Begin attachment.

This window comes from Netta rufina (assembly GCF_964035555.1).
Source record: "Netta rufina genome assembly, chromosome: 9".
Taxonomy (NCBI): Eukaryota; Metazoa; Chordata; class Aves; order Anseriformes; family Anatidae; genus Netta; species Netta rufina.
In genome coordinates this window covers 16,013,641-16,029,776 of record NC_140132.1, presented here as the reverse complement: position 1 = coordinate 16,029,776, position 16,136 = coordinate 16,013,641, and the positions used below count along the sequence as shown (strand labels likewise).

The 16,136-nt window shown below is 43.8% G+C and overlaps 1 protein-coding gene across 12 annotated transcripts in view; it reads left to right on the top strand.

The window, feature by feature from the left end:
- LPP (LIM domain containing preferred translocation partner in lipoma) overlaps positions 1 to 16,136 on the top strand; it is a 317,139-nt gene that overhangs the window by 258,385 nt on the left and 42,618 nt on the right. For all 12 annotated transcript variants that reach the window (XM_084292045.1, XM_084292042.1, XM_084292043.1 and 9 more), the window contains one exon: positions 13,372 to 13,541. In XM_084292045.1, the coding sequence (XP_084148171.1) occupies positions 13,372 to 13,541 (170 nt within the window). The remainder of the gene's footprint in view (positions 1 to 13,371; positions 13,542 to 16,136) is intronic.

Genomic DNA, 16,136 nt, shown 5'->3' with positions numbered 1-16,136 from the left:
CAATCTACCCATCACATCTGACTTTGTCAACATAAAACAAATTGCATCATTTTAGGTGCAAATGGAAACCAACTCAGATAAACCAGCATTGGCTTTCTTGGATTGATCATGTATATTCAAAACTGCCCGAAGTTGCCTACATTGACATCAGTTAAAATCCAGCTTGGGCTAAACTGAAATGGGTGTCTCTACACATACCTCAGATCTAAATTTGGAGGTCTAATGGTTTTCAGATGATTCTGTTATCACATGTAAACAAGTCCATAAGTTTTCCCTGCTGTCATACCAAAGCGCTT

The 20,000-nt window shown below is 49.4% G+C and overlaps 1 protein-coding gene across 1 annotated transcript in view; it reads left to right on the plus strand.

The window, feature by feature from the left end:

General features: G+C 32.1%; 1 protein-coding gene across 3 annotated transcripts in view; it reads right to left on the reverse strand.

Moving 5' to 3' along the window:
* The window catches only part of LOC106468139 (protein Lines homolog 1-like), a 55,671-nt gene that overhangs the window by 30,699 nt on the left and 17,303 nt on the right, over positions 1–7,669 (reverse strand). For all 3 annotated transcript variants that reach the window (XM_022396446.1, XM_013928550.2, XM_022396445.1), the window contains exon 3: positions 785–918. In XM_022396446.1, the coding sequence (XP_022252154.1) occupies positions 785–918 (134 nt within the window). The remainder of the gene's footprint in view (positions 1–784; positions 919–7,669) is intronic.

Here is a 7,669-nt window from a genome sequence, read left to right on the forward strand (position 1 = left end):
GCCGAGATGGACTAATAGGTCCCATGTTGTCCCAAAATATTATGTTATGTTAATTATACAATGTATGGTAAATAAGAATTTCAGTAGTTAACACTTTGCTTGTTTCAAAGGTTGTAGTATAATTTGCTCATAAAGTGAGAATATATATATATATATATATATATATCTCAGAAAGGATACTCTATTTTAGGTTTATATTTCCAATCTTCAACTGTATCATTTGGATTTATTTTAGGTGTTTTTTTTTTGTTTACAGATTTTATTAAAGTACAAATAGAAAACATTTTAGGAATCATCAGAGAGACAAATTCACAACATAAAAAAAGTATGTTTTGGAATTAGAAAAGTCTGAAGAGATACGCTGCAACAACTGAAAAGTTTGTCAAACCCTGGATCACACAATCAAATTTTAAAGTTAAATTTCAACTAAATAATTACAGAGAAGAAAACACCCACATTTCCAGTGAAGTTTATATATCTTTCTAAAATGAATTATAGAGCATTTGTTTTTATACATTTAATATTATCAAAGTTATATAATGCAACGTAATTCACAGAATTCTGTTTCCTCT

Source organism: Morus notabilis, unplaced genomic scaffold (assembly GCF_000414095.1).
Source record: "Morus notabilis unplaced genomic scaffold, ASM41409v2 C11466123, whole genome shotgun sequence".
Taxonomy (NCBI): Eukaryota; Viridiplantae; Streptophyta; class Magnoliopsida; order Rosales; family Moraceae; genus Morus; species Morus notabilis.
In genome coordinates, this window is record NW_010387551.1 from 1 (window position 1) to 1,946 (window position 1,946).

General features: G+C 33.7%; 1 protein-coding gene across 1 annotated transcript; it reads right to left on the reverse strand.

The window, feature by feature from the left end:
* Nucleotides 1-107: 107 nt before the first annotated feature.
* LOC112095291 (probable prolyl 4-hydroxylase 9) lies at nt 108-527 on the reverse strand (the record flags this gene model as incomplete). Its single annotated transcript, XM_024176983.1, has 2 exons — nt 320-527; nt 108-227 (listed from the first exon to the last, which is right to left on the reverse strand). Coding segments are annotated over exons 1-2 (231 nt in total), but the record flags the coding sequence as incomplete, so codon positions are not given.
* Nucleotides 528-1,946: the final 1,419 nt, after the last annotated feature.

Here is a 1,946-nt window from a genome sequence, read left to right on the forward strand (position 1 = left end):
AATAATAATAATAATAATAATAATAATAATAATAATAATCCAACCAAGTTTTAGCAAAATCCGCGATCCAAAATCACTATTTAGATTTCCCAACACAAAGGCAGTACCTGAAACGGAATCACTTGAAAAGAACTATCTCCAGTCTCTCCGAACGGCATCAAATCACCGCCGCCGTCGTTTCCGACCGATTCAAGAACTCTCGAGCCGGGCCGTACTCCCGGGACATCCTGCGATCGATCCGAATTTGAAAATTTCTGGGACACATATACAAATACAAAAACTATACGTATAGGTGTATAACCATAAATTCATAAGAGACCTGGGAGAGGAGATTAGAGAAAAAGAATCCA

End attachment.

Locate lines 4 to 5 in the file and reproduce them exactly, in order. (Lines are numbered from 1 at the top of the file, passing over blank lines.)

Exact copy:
In genome coordinates this window covers 16,013,641-16,029,776 of record NC_140132.1, presented here as the reverse complement: position 1 = coordinate 16,029,776, position 16,136 = coordinate 16,013,641, and the positions used below count along the sequence as shown (strand labels likewise).

The 16,136-nt window shown below is 43.8% G+C and overlaps 1 protein-coding gene across 12 annotated transcripts in view; it reads left to right on the top strand.